Flutterby™! : product placements and journalism

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product placements and journalism

2004-01-06 00:44:12.880018+00 by Dan Lyke 3 comments

I'm getting a little sick of "straw man" arguments in advertising masquerading as mainstream journalism. Normally it's assorted right-wing propaganda, but today's example is tech journalism, which is probably an oxymoron. The title at /. reads "Better Search Results Than Google?". The AP article is obviously thinly stapled together from bad press releases. Notably, it offers this example of searches gone awry:

Let's say, for example, you're curious about accommodations in France and enter a search for "Paris Hilton."

Google recognizes this as a search in the category of "Regional-Europe-Travel and Tourism-Lodging-Hotels" but still produces page after page with links about celebrity socialite Paris Hilton and her exploits. That's because Google's engine ranks pages largely based on how many other sites link to them, sending the most popular pages to the top.

Cute anecdote. But if you search for "Hilton Paris France" the results seem perfectly reasonable to me. The technologies quoted are cool, but a little poking around Vivismo shows that as a search engine they're... not yet ready for prime time. So the question I have is: Who did Vivisimo have to blow to get placement in a CNN article?

[ related topics: Quotes Interactive Drama Consumerism and advertising Journalism and Media Television Net Culture Machinery ]

comments in ascending chronological order (reverse):

#Comment Re: product placements and journalism made: 2004-01-06 14:39:58.697802+00 by: aiworks

There's a way to bring this back to some of the discussion about why people expect slick glossy packets and neck ties (maybe another day).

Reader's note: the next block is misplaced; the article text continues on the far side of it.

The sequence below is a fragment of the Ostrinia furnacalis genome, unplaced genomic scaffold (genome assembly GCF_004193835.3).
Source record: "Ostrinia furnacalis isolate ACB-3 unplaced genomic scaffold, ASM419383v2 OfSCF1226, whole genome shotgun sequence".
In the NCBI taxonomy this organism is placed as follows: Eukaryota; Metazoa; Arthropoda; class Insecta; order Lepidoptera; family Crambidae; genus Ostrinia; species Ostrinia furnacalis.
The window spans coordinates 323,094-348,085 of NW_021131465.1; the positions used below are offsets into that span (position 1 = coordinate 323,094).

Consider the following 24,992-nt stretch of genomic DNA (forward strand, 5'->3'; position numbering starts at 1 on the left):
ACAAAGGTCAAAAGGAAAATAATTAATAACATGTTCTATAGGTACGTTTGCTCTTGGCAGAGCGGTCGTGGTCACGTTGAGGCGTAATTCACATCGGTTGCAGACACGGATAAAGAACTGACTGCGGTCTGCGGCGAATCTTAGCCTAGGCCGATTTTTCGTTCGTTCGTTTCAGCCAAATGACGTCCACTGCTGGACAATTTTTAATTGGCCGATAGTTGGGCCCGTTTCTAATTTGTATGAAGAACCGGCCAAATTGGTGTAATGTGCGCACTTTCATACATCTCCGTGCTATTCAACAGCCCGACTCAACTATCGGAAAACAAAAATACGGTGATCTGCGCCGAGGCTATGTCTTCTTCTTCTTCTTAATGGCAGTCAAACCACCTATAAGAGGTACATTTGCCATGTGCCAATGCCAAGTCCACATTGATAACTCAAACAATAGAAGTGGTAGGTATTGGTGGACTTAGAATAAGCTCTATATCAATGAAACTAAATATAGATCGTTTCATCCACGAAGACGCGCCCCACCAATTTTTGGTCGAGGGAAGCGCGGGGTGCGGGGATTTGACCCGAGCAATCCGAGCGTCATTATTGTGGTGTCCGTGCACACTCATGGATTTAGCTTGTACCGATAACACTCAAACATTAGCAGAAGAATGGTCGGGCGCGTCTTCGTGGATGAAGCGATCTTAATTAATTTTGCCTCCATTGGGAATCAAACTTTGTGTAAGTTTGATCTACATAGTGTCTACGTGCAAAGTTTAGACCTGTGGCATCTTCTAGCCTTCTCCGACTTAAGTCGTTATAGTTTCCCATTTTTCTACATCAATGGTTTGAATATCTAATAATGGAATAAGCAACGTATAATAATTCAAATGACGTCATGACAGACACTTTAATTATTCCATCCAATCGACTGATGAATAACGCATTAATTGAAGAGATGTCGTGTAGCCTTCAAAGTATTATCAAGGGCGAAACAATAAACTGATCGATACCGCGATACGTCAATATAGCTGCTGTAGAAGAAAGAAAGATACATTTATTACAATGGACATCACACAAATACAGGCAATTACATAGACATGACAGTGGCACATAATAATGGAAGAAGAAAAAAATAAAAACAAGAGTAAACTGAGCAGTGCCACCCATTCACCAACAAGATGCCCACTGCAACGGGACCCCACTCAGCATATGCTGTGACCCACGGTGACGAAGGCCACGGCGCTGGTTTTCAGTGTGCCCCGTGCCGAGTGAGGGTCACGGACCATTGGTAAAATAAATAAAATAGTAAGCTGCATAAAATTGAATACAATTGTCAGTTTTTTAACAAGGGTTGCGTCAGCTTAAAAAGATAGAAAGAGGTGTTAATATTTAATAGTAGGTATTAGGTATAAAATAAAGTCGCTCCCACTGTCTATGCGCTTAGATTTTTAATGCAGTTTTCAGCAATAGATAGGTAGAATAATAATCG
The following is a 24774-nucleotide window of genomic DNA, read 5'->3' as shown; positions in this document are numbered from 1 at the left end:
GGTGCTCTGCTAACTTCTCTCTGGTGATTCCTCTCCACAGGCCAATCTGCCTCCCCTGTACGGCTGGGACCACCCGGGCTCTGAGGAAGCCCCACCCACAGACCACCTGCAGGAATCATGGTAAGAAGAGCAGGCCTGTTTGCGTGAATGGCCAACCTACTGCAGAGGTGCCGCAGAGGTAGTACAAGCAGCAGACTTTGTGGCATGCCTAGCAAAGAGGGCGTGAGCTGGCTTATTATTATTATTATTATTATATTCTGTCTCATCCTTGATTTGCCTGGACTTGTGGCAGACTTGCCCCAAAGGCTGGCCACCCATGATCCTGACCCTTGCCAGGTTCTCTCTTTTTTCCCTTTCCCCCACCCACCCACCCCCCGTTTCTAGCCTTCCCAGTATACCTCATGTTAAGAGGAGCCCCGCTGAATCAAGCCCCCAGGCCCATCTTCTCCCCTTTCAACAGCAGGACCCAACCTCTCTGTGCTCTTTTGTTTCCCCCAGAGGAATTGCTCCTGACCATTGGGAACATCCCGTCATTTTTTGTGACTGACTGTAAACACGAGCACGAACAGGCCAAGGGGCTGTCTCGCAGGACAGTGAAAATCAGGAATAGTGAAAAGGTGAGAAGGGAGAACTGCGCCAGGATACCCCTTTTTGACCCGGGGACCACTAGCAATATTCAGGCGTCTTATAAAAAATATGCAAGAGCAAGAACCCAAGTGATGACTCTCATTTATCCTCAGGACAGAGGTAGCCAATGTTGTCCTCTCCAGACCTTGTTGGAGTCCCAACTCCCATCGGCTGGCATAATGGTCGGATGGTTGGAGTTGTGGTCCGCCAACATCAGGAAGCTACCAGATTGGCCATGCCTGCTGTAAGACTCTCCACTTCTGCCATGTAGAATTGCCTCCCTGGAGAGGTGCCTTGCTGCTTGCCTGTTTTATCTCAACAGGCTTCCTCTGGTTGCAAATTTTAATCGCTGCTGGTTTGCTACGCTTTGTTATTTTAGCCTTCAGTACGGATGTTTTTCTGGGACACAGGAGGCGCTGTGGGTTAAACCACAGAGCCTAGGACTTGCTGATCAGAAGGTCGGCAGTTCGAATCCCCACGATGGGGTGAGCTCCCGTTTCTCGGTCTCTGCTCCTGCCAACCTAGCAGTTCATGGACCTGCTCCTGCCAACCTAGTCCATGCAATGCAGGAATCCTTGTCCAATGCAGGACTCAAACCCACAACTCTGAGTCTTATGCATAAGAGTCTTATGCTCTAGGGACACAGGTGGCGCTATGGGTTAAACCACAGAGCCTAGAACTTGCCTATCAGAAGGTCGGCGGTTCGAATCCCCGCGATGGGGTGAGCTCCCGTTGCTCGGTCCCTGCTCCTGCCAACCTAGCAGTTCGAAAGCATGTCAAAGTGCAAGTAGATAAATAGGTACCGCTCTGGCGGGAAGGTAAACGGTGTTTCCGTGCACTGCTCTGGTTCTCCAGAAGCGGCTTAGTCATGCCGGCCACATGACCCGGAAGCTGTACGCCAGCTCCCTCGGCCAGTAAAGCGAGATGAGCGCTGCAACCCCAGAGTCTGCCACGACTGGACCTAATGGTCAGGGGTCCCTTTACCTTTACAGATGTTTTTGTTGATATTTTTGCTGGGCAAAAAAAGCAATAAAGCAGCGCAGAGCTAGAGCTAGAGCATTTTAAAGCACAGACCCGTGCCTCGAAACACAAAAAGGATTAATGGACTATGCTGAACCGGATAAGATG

I've been going through the process of learning the ups and downs of getting real media exposure. I'd be willing to bet that in this case, Vivisimo found someone not so technical inside of AP (which is a shoe string operation to start with) who had a deadline and provided a story. The fact that the gist of the article is "Google sucks" is all the better because a reporter knows what both those words mean and Google has become such a household phenom.

My experience so far with the press industry is that press relations is really marketing to reporters; this includes playing the same marginal return game (.1%-3%) that you expect in many traditional marketing intiatives.

#Comment Re: product placements and journalism made: 2004-01-06 17:27:51.830173+00 by: Dan Lyke

I think I've told too many times my experience under the tutelage of Rich Bailey when Mike and I were working on publicising Chattanooga On-Line. Several times I had the "no, wait, the reporter's going to be offended if we hand them the script for the interview, right?" experience, 'til I realized that they're just looking for the easiest way to come back with a story.

So, yeah, your theory sounds right.

#Comment Re: made: 2005-01-13 23:15:45.132283+00 by: Dan Lyke

The Vivisimo folks, obviously not reading too much of the content of what they're using for an email list (or just hoping that I'll comment in some way and give 'em free links), just sent me spam suggesting I try their new clustering service at Clusty.com. Which appears to be down.

But in poking around a bit more at Vivisimo I've realized that I don't want more of a point-and-click interface to things, I want more of a command line interface, and it's easier for me to add "France" to my query than it is to find and click on the line which may be labeled "tourism" or may be labeled "lodging" or "hotels" or...